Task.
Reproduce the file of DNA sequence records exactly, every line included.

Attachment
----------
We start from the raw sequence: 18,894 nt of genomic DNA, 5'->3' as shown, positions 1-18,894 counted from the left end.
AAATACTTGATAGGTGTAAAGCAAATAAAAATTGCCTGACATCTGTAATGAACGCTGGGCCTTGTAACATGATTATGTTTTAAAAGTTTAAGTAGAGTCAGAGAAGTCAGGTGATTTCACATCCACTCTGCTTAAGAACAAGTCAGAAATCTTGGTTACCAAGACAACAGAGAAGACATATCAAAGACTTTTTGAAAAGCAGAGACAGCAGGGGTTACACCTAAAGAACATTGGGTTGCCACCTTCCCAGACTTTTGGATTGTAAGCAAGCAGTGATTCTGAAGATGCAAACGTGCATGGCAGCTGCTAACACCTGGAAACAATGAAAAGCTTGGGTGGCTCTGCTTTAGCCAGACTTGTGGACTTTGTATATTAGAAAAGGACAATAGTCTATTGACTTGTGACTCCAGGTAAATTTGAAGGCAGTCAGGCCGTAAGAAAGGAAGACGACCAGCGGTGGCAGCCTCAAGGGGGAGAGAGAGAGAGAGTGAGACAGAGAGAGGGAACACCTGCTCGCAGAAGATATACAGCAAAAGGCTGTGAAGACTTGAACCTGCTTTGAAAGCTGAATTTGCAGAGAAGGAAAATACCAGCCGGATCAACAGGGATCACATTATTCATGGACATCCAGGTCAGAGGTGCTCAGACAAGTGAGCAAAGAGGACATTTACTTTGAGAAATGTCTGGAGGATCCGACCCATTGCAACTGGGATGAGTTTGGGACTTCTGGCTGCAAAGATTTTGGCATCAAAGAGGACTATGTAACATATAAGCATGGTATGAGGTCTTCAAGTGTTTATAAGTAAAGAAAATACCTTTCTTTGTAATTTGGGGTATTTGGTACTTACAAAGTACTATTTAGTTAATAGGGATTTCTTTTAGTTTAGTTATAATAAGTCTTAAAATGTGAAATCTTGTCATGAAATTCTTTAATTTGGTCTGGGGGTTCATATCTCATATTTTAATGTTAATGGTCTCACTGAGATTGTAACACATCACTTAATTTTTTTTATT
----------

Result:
We start from the raw sequence: 18,894 nt of genomic DNA, 5'->3' as shown, positions 1-18,894 counted from the left end.
AAATACTTGATAGGTGTAAAGCAAATAAAAATTGCCTGACATCTGTAATGAACGCTGGGCCTTGTAACATGATTATGTTTTAAAAGTTTAAGTAGAGTCAGAGAAGTCAGGTGATTTCACATCCACTCTGCTTAAGAACAAGTCAGAAATCTTGGTTACCAAGACAACAGAGAAGACATATCAAAGACTTTTTGAAAAGCAGAGACAGCAGGGGTTACACCTAAAGAACATTGGGTTGCCACCTTCCCAGACTTTTGGATTGTAAGCAAGCAGTGATTCTGAAGATGCAAACGTGCATGGCAGCTGCTAACACCTGGAAACAATGAAAAGCTTGGGTGGCTCTGCTTTAGCCAGACTTGTGGACTTTGTATATTAGAAAAGGACAATAGTCTATTGACTTGTGACTCCAGGTAAATTTGAAGGCAGTCAGGCCGTAAGAAAGGAAGACGACCAGCGGTGGCAGCCTCAAGGGGGAGAGAGAGAGAGAGTGAGACAGAGAGAGGGAACACCTGCTCGCAGAAGATATACAGCAAAAGGCTGTGAAGACTTGAACCTGCTTTGAAAGCTGAATTTGCAGAGAAGGAAAATACCAGCCGGATCAACAGGGATCACATTATTCATGGACATCCAGGTCAGAGGTGCTCAGACAAGTGAGCAAAGAGGACATTTACTTTGAGAAATGTCTGGAGGATCCGACCCATTGCAACTGGGATGAGTTTGGGACTTCTGGCTGCAAAGATTTTGGCATCAAAGAGGACTATGTAACATATAAGCATGGTATGAGGTCTTCAAGTGTTTATAAGTAAAGAAAATACCTTTCTTTGTAATTTGGGGTATTTGGTACTTACAAAGTACTATTTAGTTAATAGGGATTTCTTTTAGTTTAGTTATAATAAGTCTTAAAATGTGAAATCTTGTCATGAAATTCTTTAATTTGGTCTGGGGGTTCATATCTCATATTTTAATGTTAATGGTCTCACTGAGATTGTAACACATCACTTAATTTTTTTTATT